Have you ever wondered whether you’re safe while surfing the internet? You could have been engaging in sensitive activities or just general browsing. Indeed, the internet is full of everything, including an underworld, and it’s better to be safe than sorry. Proxy servers happen to be a convenient gateway to much-needed security.
What is a Proxy Server?
What is a proxy server? A proxy or proxy server is a computer-backed (on the backend) application that creates a set-up whereby this computer acts as an intermediary between your web browser and a web server. Thus, all your web traffic and requests pass through the computer and are assigned a new IP address before being directed to the web server. Through these operations, proxy servers guarantee security, anonymity, and privacy because they mask a user’s real IP address.
There are multiple types of proxy servers, each serving a particular niche. These include:
- Datacenter proxies
- Residential proxies
- Anonymous proxies
- High anonymity proxies
- Transparent proxies
- HTTP proxies
- Reverse proxies, etc.
This article aims to shed light on HTTP proxies, what they are, their advantages and disadvantages, and how they’re used. Let’s dive straight into that.
HTTP proxies, being proxy servers, are intermediaries. However, the HTTP denotation points to what they really are. HTTP is a protocol that enables the sending and display of files such as graphic images, video, sound, and texts. In full, the acronym stands for Hypertext Transfer Protocol. It helps web browsers and web servers to communicate.
Given that HTTP is used for sending and displaying files, HTTP proxies filter the transmitted or displayed content. In essence, they are a high-quality filter that scans the web traffic and files to determine whether spyware, malware, or any other form of cyberattack is hidden therein. HTTP proxies can be used by a web client (you, the user) or the web server. If you’re interested in starting using HTTP proxies, we suggest you read more information below.
Uses of HTTP Proxies
With HTTP proxies, you can:
- Allow or block certain types of content from reaching your network.
- Block URLs and incoming connections.
- Allow or block certain cookies.
- Enable internal machines that couldn’t be routed to the internet (such as those without an IP address or those operating in a private network) to access the internet. Essentially, in this case, the HTTP proxies act as a gateway.
- Cache data, thereby reducing network loads. HTTP proxies store the files that the user often requires, thus reducing the need to download them repeatedly. This increases the connection speed and frees up the bandwidth for other more important applications.
Pros and Cons of Proxy Servers
While an HTTP proxy can fulfill these functions, it first requires the user to configure it. The more the configurations made, the more the uses. Otherwise, it’ll just carry out a few functions. This is one drawback, and there are several others, which are perhaps responsible for the dwindling popularity of HTTP proxies. But first, we’ll highlight the advantages.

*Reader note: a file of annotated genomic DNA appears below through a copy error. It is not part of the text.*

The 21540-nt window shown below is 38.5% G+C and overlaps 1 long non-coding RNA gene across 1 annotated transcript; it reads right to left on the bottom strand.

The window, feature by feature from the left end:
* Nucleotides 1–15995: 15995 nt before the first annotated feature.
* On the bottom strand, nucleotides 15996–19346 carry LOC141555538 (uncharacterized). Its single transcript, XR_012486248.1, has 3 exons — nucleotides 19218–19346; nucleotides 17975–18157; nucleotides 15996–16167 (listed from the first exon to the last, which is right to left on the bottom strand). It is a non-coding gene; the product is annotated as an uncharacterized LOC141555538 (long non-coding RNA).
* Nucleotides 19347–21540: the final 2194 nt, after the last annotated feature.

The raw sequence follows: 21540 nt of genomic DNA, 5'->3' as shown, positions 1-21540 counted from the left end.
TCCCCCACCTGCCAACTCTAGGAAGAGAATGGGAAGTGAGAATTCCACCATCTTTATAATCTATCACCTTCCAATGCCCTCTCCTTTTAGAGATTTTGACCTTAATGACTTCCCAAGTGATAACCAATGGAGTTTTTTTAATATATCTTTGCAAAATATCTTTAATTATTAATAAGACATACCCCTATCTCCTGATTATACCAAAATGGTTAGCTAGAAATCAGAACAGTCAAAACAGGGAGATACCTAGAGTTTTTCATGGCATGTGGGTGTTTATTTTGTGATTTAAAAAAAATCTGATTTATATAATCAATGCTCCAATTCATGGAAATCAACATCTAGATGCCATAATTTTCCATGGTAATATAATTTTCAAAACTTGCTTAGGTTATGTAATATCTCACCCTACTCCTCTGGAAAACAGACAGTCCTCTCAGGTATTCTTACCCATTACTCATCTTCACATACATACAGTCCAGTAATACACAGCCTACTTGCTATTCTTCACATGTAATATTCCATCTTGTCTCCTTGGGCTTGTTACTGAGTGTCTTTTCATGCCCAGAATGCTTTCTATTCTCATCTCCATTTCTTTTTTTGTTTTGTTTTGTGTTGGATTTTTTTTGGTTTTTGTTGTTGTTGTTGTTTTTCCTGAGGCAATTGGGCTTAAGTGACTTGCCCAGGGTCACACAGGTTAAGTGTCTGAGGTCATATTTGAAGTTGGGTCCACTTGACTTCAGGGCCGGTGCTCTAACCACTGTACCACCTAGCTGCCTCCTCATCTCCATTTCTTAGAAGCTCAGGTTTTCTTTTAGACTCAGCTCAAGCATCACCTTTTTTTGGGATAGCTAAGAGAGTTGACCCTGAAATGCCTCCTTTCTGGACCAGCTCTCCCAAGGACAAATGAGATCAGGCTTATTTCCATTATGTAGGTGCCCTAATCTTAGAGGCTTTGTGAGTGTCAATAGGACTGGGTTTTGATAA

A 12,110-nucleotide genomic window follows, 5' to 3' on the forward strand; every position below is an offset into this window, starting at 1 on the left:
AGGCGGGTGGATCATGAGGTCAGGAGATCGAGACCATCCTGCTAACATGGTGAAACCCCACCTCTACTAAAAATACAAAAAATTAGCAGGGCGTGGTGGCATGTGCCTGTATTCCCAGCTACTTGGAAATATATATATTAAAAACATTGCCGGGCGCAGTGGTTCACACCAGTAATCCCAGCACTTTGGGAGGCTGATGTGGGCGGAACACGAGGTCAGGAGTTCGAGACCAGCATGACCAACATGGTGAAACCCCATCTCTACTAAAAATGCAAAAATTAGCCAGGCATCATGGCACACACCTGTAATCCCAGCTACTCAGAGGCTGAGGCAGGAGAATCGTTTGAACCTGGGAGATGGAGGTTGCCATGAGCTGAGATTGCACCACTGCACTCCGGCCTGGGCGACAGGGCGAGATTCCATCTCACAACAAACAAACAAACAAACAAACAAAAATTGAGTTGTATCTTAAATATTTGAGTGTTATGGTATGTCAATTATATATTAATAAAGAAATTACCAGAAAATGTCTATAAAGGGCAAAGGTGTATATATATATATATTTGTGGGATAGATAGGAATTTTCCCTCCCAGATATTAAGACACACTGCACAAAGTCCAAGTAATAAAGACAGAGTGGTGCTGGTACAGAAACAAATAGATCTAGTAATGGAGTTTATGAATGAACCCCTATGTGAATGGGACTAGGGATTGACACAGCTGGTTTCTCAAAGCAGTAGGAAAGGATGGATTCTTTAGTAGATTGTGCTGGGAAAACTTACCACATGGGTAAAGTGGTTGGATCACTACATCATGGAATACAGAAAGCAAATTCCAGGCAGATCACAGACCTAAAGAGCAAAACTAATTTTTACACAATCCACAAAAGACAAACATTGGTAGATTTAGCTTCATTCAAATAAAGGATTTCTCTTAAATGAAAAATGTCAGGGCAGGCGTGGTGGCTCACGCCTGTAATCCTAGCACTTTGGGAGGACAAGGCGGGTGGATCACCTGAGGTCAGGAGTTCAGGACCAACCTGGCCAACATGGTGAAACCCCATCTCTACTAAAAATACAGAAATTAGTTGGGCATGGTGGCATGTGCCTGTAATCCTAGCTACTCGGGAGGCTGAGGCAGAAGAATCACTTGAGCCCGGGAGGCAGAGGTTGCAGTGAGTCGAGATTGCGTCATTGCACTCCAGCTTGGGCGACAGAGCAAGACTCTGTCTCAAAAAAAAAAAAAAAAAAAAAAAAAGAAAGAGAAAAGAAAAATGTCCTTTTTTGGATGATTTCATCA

- They speed web connections up because of their caching capabilities
- They maintain anonymity by masking your IP address
- They bypass internet filtering by providing access to prohibited websites and content
- With HTTP proxies, you can make external server requests
- They support multiple connections simultaneously without the connection speeds being impacted negatively. But there’s a caveat, as you’ll see below.
- They’re ideal for installation at both the web server’s or web client’s end. The former is referred to as the HTTP-server proxy, while the latter is known as the HTTP-client proxy.
- They don’t encrypt the connection, regardless of whether a single user or multiple web clients are connected through them. This lack of encryption ensures that the connection speeds don’t take a hit whenever they support a number of devices, as hinted above.
- They require a technical background for successful deployment.
- There’s no centralized configuration whenever multiple users are using the HTTP proxy – every web client has to configure the proxy server by themselves.
- They don’t provide access to other communication protocols such as secure shell (SSH).
These disadvantages have continually dealt the use of HTTP proxies a heavy blow, a blow so heavy that the use of HTTP proxies has been on a downward trajectory since around 2004. Perhaps the reduced popularity was due to the need to have a technical understanding of coding before configuring the HTTP proxies.
If you have a technical background and a basic understanding of how proxies work, configuring HTTP proxy won’t be a problem. HTTP proxies can easily deal with tasks such as speeding web connections, masking your IP address, cashing data, blocking URLs, incoming connections, and much more. Choosing the right proxy type depends on your needs. Before deciding whether you need an HTTP proxy, think of how you are going to use it and will you manage to configure it.